How do you win your first hackathon — a hackathon that was also the first DubHacks, an event that took place at the University of Washington and attracted students from across the county? iSchool Informatics students Gantulga Balgan and Patrick Chiang agree that it starts with a good idea.
The second year Informatics students, who are studying mobile app development in ios this term, joined nearly 400 students from across the country in the University of Washington’s Husky Union Building for DubHacks, a 24-hour collegiate hackathon and the first of its kind in the region for college students. It was Balgan’s first-ever hackathon and Chiang’s sixth.
The winning idea formed when Balgan noticed a lack of mobile applications for Spritz, a technology he was researching. Spritz makes a patent-pending, text streaming technology developed to ‘change the way people read and make communication faster, easier, and more effective.’
Chiang and Balgan found Interaction Design student Angelica Cupat and Kevin Liang, first year CSE student, through the Facebook page set up for the event and Team Limelight was born. A fifth student, Kevin Tsang, Informatics, had to drop out the first night due to illness. (Team Limelight photo courtesy Ashley Stewart: Chiang, Balgan, Cupat, Liang celebrating their win)
In 24-hours of little or no sleep and lots of pizza, the four students created LimeLight, a speed-reading app for news articles that allows the average user to read as much as five times faster.
“Rather than having someone read a group of words or words arranged in a certain way, we have them really all the words, but we read them one word at a time,” Liang told GeekWire. “We flash (words) at a certain focal point, which allows people to remain more focused on individual words so they can process more words faster.”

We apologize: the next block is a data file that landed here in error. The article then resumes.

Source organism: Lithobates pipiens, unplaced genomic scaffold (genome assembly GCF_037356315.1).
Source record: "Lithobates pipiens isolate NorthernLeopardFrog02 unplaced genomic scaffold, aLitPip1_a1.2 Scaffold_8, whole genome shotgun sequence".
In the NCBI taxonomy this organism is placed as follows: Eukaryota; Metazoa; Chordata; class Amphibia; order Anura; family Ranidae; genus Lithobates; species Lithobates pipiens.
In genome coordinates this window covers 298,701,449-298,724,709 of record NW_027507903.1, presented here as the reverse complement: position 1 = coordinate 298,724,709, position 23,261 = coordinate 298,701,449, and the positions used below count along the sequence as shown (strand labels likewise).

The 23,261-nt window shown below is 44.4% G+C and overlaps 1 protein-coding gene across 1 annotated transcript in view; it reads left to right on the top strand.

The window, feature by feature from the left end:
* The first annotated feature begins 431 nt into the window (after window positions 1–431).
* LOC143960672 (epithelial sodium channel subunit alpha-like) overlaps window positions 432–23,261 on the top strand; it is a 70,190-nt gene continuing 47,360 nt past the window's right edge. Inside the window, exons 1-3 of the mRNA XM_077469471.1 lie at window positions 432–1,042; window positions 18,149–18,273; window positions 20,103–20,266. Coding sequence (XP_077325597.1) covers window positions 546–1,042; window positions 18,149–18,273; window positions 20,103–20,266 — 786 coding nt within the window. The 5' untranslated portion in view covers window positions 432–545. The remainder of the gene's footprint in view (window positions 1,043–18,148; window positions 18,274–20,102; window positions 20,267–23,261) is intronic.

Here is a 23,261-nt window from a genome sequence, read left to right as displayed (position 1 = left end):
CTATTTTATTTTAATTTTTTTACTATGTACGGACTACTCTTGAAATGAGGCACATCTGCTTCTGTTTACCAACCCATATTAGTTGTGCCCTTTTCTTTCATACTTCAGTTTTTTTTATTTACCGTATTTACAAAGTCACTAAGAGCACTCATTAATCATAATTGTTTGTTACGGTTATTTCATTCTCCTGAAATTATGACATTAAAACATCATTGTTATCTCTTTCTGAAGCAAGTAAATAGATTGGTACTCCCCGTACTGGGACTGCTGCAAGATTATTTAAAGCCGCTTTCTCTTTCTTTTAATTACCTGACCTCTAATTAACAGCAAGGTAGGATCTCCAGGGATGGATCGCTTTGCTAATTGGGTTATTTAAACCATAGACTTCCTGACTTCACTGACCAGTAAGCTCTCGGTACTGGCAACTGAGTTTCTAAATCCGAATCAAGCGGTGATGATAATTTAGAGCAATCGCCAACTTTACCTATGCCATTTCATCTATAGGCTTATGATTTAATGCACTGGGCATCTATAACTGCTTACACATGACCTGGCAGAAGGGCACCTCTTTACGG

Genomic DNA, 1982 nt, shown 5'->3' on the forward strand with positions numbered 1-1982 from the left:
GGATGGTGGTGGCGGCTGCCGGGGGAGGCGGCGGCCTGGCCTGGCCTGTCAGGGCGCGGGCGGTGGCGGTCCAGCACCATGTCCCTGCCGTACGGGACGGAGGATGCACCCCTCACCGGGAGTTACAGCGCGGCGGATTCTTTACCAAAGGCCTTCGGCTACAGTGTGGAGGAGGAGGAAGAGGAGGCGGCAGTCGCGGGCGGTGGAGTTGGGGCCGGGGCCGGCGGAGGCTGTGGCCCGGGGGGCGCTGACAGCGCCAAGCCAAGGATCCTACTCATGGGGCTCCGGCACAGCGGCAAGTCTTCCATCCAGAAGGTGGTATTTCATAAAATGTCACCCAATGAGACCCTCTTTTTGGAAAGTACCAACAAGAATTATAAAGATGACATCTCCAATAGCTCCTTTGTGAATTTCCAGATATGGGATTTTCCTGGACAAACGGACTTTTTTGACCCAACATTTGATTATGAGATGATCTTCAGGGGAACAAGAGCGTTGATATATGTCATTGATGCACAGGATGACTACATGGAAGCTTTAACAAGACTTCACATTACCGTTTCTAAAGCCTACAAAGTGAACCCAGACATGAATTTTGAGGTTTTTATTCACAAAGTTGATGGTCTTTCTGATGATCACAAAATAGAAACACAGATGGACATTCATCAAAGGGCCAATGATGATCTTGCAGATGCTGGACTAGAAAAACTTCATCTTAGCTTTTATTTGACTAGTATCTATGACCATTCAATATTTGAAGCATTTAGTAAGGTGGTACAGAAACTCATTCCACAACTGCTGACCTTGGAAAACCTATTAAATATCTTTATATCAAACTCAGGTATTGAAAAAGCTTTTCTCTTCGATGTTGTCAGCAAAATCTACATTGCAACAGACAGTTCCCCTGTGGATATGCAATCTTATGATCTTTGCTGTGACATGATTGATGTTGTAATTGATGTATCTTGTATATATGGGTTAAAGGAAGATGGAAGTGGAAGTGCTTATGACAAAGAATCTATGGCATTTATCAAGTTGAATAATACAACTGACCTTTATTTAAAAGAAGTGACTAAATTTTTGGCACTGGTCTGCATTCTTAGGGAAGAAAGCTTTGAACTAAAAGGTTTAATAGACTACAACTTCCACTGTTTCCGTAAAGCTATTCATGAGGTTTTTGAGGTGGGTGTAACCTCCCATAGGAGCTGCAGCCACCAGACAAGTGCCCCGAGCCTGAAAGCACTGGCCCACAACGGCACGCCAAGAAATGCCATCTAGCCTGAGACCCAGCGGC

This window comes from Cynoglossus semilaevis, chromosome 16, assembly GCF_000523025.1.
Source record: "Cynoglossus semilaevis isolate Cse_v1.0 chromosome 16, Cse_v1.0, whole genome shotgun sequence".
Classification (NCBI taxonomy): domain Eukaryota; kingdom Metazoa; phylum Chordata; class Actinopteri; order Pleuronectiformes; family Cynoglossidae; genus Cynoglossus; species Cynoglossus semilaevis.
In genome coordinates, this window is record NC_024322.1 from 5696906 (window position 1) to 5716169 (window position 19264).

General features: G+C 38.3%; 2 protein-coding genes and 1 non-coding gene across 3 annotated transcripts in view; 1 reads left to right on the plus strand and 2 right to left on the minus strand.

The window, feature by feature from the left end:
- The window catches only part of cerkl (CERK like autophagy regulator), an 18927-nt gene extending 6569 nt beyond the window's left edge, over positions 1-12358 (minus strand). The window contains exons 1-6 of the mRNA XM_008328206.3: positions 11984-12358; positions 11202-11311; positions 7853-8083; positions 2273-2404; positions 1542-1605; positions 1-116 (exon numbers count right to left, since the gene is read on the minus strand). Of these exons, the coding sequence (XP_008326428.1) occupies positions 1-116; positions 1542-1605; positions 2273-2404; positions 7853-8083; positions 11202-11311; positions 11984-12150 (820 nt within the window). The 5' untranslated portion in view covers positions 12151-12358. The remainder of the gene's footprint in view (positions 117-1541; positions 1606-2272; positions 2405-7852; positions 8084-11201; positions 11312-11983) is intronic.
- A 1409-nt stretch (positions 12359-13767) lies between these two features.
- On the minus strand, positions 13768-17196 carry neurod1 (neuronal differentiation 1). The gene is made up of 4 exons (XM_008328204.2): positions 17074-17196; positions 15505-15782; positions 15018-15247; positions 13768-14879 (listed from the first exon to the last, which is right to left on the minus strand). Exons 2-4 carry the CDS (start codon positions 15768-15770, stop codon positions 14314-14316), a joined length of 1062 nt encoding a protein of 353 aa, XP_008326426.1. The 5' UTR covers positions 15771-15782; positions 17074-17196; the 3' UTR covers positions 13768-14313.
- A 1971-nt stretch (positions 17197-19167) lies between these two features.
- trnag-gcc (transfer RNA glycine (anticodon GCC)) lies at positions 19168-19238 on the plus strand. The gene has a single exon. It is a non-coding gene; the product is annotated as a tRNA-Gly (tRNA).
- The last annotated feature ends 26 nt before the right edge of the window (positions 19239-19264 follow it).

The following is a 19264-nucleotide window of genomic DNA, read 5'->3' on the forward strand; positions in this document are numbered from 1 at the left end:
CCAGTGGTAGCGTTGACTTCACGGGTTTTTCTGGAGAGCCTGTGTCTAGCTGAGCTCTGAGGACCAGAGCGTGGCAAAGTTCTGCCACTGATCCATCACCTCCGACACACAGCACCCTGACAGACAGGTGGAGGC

They were able to demonstrate this benefit to the judges, which helped them secure first place. “We had a good idea and the judges were really impressed. When we demonstrated the app, they found they could read faster than normal,“ said Chiang.
DubHacks was organized by UW Informatics, CSE, Entrepreneurship, and Engineering student leaders. Stephen Ramierez, Informatics student and president of the Informatics Undergraduate Association, was in charge of venue logistics and credited with getting Balgan and Chiang involved.
Students had mentors throughout the night to help troubleshoot before their project reached judges — including Jeff Heer, UW associate professor of computer science and engineering; Kevin Croy, co-founder and partner at 9Mile Labs; Jason LaBaw, founder and CEO of Bonsai Media Group; and Marion Boiteux, student developer marketing lead for Microsoft, who evaluated hacks on usefulness, originality, technical difficulty and design.
Sponsorships came from companies including Microsoft, Qumulo, Google, Center for Commercialization, Cisco, Dropbox and Facebook — and it is Facebook which is flying Team Limelight to its headquarters in Palo Alto, CA, on November 12 to participate in a their national Hackathon with a dozen other teams.
Attracting Balgan to his first Hackathon was an easy sell. “It was a major tournament, seemed fun, the prizes were awesome and it was right here so it was easy to come.”